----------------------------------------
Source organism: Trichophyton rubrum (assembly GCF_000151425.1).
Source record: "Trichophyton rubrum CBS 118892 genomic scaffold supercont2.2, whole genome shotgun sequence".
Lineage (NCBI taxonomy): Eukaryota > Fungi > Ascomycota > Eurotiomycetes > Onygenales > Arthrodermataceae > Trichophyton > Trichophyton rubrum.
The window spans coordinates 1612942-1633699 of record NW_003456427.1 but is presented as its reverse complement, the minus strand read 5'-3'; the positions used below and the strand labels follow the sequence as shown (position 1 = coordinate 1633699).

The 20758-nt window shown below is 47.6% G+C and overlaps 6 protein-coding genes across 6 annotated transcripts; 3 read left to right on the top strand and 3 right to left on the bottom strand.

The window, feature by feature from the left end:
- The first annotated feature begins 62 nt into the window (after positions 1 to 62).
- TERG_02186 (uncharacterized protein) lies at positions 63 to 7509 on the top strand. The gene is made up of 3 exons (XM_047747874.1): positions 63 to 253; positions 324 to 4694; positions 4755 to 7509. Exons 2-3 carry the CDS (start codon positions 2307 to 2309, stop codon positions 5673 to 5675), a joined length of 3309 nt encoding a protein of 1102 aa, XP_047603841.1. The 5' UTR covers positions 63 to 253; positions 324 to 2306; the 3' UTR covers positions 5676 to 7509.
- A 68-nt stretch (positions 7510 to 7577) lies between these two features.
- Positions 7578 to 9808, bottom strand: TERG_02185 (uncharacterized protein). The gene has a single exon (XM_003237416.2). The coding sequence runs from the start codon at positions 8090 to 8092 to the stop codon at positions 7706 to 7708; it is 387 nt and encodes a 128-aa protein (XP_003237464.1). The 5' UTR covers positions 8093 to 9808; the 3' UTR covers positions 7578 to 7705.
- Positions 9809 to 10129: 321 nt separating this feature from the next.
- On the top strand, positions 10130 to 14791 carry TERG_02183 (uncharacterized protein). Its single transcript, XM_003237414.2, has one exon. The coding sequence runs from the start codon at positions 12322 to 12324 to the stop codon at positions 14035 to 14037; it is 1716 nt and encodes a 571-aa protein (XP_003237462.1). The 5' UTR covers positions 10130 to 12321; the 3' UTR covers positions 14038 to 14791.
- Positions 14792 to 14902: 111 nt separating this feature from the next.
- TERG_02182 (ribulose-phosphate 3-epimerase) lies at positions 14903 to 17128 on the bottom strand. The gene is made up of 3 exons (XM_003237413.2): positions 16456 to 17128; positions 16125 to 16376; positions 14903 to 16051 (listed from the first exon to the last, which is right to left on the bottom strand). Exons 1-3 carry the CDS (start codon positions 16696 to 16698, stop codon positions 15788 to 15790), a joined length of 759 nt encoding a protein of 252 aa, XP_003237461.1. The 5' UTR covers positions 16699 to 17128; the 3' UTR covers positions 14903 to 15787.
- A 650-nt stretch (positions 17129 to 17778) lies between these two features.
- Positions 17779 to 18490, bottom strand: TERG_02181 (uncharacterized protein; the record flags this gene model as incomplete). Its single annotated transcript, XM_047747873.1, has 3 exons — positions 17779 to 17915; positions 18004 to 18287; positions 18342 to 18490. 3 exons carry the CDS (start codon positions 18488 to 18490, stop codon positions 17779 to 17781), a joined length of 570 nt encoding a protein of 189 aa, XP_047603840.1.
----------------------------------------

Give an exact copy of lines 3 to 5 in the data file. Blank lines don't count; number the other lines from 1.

Lineage (NCBI taxonomy): Eukaryota > Fungi > Ascomycota > Eurotiomycetes > Onygenales > Arthrodermataceae > Trichophyton > Trichophyton rubrum.
The window spans coordinates 1612942-1633699 of record NW_003456427.1 but is presented as its reverse complement, the minus strand read 5'-3'; the positions used below and the strand labels follow the sequence as shown (position 1 = coordinate 1633699).

The 20758-nt window shown below is 47.6% G+C and overlaps 6 protein-coding genes across 6 annotated transcripts; 3 read left to right on the top strand and 3 right to left on the bottom strand.